Valley leaders working to create regional Amber Alert system

When a child goes missing, it can take just minutes for an AMBER alert message to hit your inbox.

Silver alerts work much the same, except they focus on people suffering from illnesses like Alzheimer's and dementia - usually the elderly.

Now, Rep. Eddie Lucio III, wants to establish an alert system for everyone who falls in between those two groups.

"I didn't think that there was that big of a gap - until honestly this morning - of kids that qualify for AMBER," Lucio said. "I thought it was a pretty inclusive program, apparently it's not."

He's proposing an alert for the tri-county region including Cameron County, Willacy County and Hidalgo County.

Seventeen other regional alerts are already established across the Lone Star State.

"It's a tool, the intentions are to assist families, probably in their greatest time of need," Lucio said.

This issue became particularly important after former State Rep. Don Lee went missing from a nursing home in Harlingen, and was later found dead not far from the location.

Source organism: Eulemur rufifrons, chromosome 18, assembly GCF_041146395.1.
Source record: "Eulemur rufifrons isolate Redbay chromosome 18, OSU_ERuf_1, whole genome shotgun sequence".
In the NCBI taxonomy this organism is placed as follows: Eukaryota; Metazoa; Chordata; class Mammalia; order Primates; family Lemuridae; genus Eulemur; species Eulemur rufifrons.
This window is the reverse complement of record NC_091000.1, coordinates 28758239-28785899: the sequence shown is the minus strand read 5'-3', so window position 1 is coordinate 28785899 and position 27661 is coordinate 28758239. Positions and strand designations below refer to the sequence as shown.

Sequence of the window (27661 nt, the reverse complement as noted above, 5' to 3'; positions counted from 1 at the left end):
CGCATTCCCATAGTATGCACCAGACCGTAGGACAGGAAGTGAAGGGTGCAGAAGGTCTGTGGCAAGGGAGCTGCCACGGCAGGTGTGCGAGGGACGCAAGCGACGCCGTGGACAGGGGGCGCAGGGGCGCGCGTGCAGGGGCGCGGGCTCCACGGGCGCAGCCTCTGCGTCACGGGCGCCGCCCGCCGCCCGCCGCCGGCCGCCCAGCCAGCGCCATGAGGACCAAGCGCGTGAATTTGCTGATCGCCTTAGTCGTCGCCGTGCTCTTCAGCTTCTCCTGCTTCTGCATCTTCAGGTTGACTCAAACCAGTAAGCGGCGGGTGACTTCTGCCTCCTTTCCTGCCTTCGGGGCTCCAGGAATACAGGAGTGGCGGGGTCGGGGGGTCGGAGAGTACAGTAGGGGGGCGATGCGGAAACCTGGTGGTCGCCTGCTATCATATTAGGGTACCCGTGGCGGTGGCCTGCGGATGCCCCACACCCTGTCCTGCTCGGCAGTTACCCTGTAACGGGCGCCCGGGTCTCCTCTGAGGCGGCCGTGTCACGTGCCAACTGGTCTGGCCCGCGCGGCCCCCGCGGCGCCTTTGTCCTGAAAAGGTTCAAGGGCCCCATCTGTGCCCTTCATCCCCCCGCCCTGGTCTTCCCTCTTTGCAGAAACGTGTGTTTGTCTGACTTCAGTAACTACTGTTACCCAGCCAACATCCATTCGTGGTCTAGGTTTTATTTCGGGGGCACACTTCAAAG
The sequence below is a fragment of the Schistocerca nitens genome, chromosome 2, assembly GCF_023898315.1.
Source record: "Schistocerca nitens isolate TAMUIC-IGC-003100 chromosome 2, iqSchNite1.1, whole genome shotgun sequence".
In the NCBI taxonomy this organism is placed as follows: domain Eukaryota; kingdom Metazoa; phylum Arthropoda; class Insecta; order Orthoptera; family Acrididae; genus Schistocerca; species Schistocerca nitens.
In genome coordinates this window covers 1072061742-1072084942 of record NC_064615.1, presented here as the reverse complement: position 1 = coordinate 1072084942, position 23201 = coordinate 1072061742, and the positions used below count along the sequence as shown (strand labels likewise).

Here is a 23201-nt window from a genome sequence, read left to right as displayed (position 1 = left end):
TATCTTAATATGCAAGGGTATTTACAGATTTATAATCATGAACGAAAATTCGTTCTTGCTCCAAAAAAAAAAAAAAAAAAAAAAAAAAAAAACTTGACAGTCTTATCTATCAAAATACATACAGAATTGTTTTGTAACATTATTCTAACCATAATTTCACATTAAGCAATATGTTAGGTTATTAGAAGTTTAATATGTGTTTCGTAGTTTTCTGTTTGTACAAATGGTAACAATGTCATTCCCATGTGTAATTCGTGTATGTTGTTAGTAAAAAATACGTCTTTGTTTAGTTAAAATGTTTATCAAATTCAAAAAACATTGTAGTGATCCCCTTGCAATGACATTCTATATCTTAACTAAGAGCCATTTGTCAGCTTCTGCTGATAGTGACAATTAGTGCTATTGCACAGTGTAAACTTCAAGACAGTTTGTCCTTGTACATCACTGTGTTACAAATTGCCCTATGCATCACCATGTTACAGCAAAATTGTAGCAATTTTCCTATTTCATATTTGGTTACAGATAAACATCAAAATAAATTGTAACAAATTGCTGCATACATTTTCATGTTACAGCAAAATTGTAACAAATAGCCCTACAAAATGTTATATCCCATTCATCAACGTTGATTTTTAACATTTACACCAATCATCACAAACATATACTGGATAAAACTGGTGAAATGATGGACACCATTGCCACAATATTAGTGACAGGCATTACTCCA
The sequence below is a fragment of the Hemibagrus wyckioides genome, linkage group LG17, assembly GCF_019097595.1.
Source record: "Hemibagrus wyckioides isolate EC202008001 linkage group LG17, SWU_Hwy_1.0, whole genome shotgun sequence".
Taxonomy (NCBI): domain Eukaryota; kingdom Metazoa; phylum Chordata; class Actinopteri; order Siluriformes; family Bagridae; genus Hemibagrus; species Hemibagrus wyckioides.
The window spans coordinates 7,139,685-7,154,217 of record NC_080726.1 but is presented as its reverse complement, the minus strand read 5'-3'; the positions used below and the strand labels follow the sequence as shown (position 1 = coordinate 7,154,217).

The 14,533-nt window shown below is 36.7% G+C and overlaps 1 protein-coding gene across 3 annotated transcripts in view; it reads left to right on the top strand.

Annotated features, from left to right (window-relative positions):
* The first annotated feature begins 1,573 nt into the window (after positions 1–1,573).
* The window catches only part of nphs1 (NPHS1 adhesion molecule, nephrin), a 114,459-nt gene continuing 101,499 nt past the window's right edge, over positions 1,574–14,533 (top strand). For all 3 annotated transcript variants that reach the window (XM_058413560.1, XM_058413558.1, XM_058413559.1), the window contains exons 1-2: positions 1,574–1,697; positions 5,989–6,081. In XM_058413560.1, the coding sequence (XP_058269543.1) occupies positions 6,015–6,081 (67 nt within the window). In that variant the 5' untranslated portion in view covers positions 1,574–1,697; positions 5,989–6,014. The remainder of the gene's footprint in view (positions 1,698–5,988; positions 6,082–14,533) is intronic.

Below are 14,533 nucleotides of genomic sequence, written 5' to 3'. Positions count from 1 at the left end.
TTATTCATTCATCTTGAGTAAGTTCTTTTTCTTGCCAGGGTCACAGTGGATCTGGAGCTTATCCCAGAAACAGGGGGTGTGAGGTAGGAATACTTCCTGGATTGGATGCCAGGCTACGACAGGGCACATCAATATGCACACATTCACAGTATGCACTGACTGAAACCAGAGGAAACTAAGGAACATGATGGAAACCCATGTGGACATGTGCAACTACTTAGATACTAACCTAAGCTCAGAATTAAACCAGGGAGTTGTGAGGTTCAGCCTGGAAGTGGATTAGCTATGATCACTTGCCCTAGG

"Their family went to try to get an alert sent out to see if they could locate him, and at the time he didn't meet that (Silver alert) criteria," Lucio said.

Criteria for the AMBER and Silver alerts are set by the state, but the region's alert criteria will be established by a committee of local law enforcement officials, allowing more room to report cases.

David Garcia was a Harlingen resident who suffered from seizures and left town on a bus headed north, without his medication.

His remains were discovered in Riviera several weeks later.

In the case of Tiffany Galvan, the teen didn't come home one night and was found later stabbed to death at a local park.

The proposed alert would have been used in their cases.

"We're going to try to organize law enforcement first, but one of the things we might be able to do is have a marketing campaign to get people to sign-up (to receive alerts)," Lucio said.

Lucio adds most of the law enforcement agencies in the Valley are on-board with the program and are willing to participate on a voluntary basis.

"We're going to do this because it's the right thing to do," Lucio said.